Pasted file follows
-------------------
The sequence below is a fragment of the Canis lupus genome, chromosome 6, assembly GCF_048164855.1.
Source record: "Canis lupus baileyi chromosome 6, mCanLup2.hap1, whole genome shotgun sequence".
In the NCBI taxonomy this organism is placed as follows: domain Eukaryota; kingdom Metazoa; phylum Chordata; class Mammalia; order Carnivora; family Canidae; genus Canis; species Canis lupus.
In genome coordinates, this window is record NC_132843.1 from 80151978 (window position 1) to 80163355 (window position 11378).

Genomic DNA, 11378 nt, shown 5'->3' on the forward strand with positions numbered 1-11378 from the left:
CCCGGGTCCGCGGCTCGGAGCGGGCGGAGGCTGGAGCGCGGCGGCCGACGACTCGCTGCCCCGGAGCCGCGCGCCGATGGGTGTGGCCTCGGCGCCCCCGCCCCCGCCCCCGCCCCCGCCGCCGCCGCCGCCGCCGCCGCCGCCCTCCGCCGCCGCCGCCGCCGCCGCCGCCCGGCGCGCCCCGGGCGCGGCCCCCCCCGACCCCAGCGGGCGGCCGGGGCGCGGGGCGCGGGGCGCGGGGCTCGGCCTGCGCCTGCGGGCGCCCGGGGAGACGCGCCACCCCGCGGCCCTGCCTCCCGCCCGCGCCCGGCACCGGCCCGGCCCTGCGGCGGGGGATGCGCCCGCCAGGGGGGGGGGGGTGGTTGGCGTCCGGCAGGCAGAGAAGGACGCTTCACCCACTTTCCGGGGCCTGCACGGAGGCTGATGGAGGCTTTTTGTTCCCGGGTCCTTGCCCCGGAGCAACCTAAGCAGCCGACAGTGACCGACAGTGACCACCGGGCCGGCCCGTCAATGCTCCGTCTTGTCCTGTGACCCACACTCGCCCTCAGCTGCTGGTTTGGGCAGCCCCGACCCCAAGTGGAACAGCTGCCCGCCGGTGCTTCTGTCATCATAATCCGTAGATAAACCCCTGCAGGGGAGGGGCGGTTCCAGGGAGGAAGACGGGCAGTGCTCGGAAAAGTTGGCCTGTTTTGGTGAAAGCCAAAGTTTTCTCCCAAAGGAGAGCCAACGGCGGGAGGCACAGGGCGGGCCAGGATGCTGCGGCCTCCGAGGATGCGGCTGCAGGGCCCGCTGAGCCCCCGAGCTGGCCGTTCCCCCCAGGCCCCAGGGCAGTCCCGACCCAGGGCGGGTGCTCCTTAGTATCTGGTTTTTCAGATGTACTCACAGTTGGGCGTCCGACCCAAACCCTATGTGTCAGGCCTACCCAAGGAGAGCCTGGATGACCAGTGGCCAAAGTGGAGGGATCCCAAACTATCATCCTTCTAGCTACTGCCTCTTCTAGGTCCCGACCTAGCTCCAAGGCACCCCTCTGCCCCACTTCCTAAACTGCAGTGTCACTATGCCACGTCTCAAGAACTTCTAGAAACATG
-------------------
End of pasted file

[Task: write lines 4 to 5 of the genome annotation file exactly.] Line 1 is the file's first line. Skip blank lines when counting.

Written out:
In genome coordinates, this window is record NC_132843.1 from 80151978 (window position 1) to 80163355 (window position 11378).

Genomic DNA, 11378 nt, shown 5'->3' on the forward strand with positions numbered 1-11378 from the left: